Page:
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Beginnings: Early times to 1560

Trade and Communications


By Stephen T Driscoll

The principal road in medieval Glasgow ran from the ford over the River Clyde to the Cathedral (the High Street and Saltmarket). The burgh marketplace was located at Glasgow Cross where it intersected with the Gallowgate and Trongate. The width of the road here was to accommodate the market stalls and the name Trongate takes its name from the public weigh beam located in front of the Tolbooth. The other main crossroads was located just to the south of the cathedral where Rotton Row and Drygate came together.

Initially these two sets of crossroads were the focal points of two distinct concentrations of settlement with the ecclesiastical community being located near to the Cathedral and separated from the commercial settlement at the market cross. The east-west roads were part of long-distance road networks which linked Glasgow to Dumbarton, Lanark and Edinburgh. Access into the burgh was regulated by seven ports or gates, which were located at the ends of the major streets.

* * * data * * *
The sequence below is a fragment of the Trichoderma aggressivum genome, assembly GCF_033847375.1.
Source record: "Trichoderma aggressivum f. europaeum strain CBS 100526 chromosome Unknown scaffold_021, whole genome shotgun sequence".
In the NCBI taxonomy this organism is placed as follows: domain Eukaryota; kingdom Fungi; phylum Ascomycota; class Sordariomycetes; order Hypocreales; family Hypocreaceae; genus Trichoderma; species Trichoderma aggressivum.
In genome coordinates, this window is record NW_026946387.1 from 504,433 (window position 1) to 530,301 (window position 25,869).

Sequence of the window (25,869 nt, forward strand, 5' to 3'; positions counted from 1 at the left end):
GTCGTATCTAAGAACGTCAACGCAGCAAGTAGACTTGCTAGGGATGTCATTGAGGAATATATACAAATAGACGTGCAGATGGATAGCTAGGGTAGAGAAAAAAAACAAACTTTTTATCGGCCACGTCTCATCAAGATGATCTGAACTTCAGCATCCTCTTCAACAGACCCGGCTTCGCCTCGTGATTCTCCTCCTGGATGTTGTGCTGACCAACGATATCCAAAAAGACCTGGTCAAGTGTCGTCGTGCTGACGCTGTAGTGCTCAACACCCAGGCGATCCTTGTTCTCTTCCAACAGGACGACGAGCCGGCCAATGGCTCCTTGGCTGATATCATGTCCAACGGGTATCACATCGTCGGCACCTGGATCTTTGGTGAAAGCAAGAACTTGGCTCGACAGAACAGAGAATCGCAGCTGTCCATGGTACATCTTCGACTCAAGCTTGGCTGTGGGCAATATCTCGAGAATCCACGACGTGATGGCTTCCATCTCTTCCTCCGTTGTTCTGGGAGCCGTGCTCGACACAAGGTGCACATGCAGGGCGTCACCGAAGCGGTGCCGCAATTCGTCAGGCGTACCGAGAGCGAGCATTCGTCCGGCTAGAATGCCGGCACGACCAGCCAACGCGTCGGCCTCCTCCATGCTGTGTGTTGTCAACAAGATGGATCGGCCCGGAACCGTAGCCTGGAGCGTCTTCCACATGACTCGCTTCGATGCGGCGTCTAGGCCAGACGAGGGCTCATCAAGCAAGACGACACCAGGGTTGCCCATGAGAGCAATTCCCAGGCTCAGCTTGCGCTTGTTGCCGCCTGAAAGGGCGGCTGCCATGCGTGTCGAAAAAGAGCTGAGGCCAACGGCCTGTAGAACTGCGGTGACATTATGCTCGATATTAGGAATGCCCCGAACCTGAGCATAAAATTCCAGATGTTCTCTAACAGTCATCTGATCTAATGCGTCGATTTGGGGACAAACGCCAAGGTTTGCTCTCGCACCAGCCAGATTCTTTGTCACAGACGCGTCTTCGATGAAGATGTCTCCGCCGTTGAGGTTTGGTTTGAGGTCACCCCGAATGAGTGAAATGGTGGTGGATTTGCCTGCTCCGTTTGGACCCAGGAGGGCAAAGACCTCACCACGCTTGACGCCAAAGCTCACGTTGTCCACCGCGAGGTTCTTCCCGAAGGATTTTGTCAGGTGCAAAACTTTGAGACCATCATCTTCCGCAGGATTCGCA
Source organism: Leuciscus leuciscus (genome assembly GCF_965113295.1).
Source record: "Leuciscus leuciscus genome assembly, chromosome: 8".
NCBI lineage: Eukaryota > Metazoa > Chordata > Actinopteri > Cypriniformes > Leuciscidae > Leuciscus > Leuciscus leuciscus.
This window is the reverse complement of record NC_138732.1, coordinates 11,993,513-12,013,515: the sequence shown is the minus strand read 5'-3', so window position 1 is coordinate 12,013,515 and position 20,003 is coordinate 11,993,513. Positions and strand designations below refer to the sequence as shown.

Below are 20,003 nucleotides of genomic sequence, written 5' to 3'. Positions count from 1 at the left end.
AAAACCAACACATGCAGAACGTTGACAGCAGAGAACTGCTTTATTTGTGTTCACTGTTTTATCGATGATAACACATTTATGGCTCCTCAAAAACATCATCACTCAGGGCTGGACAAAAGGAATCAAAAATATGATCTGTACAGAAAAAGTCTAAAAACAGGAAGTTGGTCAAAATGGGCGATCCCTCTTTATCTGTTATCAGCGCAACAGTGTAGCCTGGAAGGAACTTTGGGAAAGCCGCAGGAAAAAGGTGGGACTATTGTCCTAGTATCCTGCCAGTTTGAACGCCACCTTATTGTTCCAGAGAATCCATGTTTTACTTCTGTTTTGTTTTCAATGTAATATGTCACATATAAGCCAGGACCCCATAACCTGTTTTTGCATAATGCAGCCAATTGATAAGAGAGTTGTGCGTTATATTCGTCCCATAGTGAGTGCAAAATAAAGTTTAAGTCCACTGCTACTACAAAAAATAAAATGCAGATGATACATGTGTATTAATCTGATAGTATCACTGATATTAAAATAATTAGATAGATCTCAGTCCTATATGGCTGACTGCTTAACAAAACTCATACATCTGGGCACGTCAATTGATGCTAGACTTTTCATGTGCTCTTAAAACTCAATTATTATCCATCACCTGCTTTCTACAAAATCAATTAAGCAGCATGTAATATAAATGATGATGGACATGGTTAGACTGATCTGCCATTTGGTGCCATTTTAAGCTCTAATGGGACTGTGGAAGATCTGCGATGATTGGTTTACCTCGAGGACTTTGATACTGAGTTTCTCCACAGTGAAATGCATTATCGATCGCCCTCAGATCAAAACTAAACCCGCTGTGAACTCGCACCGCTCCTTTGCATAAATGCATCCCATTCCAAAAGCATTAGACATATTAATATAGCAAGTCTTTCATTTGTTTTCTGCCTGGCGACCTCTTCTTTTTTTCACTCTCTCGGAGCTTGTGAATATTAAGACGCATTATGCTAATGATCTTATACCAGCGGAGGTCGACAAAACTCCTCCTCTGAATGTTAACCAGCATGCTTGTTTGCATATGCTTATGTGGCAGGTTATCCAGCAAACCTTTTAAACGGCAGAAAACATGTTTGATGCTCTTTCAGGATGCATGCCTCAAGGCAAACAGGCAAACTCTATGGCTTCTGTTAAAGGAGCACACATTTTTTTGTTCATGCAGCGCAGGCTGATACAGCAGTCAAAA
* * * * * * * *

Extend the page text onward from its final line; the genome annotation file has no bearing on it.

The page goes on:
The construction of a bridge across the Clyde in the 13th century led to the first major modification to this simple layout. The Briggate connected with the new bridge at what is now Stockwell Street. In addition to promoting the development of the burgh around the bridge end, it also encouraged the growth of a small settlement on the south bank at the Gorbals. In addition to the main street, numerous winds and lanes developed as the burgh grew, most of which have been lost through redevelopment.

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